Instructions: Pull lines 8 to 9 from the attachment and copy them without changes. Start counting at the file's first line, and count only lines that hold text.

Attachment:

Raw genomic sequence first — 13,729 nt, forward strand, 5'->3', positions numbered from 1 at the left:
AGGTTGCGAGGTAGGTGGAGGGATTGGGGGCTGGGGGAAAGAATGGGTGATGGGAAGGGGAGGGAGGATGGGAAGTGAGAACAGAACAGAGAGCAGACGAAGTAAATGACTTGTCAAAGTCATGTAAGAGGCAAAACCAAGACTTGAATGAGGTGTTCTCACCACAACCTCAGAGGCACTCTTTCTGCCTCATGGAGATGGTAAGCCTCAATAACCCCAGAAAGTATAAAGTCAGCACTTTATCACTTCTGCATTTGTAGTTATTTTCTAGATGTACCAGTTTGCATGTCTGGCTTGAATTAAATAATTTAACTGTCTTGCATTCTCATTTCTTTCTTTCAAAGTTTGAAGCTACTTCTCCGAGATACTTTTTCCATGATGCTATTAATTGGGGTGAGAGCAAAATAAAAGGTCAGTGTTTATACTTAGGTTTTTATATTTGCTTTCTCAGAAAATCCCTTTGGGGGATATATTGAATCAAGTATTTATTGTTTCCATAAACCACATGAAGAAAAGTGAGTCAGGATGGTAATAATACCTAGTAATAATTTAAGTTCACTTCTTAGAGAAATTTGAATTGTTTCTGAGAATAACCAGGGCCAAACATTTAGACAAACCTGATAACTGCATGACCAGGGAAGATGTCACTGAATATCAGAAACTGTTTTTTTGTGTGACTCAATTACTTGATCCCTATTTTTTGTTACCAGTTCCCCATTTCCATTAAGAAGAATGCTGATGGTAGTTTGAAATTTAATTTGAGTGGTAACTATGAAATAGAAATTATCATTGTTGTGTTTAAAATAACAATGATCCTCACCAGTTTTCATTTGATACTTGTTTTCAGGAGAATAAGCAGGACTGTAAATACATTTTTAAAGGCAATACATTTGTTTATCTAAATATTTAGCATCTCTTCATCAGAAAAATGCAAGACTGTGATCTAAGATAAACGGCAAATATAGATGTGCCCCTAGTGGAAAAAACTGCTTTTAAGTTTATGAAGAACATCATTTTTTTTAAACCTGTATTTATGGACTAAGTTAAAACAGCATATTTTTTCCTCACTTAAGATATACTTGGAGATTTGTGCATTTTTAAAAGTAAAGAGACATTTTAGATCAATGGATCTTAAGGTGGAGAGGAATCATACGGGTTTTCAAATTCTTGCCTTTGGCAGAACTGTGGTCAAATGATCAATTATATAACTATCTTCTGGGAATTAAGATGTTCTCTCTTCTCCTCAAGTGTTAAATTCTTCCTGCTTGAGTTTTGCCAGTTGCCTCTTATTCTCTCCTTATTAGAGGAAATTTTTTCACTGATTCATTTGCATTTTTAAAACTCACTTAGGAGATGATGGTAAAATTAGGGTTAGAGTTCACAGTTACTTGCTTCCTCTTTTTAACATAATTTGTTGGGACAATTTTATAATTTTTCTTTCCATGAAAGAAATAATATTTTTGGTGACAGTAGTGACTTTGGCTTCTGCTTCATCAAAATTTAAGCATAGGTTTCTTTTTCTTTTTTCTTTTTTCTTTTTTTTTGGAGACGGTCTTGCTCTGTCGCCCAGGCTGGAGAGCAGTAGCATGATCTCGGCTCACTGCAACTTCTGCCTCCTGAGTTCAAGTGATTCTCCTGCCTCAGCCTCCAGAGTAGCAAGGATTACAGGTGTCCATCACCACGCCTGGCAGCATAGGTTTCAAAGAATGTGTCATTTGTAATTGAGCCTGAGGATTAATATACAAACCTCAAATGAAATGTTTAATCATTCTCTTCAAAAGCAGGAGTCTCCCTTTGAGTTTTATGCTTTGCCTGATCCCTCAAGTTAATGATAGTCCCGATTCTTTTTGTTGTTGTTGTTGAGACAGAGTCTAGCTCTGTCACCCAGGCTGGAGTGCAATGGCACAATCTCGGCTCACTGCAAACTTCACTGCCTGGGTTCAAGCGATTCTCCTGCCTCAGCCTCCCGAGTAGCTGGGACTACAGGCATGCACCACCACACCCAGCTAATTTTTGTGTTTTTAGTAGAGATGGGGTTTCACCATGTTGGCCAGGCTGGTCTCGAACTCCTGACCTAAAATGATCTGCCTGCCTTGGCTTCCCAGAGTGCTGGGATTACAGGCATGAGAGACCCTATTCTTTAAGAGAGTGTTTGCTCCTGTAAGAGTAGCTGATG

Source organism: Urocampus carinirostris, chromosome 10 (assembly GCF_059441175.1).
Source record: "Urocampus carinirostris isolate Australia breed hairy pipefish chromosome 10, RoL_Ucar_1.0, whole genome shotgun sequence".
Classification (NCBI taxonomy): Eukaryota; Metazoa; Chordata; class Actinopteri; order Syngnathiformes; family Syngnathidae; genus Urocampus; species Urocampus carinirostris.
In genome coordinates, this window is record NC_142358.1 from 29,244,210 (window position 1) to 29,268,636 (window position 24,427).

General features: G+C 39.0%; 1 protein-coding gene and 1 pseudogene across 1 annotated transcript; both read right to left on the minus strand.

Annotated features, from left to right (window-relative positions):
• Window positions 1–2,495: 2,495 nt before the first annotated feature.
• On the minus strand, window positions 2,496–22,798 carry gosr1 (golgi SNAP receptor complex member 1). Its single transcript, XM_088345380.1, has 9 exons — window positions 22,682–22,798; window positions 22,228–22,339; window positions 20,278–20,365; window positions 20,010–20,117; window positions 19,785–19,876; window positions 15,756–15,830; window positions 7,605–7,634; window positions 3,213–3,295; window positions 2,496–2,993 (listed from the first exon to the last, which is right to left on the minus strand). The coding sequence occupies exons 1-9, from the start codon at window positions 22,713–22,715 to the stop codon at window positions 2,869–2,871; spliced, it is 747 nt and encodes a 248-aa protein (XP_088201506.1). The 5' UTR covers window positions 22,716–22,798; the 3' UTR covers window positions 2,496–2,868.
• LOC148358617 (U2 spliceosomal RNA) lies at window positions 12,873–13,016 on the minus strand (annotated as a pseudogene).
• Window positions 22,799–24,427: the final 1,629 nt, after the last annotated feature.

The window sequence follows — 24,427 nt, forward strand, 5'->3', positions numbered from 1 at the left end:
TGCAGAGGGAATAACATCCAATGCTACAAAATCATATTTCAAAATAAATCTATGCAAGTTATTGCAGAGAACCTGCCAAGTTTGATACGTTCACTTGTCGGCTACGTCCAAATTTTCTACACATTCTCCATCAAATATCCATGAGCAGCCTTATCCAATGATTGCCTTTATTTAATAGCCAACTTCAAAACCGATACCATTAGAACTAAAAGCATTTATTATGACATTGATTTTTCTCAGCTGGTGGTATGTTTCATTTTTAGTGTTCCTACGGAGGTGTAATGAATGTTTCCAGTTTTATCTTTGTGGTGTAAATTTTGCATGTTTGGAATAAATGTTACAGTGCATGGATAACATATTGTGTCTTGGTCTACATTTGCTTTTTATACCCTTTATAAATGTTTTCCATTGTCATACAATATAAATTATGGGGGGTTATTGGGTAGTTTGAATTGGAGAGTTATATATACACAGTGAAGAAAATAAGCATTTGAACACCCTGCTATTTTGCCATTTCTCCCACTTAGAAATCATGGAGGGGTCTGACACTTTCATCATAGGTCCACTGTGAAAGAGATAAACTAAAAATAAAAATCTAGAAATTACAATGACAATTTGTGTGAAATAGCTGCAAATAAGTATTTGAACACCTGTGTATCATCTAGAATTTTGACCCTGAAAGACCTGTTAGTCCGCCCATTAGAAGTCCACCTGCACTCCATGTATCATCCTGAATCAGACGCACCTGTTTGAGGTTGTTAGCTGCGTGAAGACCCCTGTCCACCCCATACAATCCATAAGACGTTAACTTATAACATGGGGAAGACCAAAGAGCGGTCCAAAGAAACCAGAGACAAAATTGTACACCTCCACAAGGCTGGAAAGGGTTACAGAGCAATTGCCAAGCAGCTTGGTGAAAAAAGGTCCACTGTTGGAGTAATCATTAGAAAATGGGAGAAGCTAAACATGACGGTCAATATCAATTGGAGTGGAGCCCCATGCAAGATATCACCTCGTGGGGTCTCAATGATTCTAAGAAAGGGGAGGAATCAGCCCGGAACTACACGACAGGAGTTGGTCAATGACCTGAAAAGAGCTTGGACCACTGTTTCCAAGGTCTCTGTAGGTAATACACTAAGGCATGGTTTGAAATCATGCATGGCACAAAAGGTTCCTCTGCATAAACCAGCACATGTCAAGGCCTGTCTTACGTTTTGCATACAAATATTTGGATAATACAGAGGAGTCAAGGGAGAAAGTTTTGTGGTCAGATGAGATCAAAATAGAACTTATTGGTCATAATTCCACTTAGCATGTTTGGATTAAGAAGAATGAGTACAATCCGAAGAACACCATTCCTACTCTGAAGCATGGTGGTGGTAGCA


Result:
Annotated features, from left to right (window-relative positions):
• Window positions 1–2,495: 2,495 nt before the first annotated feature.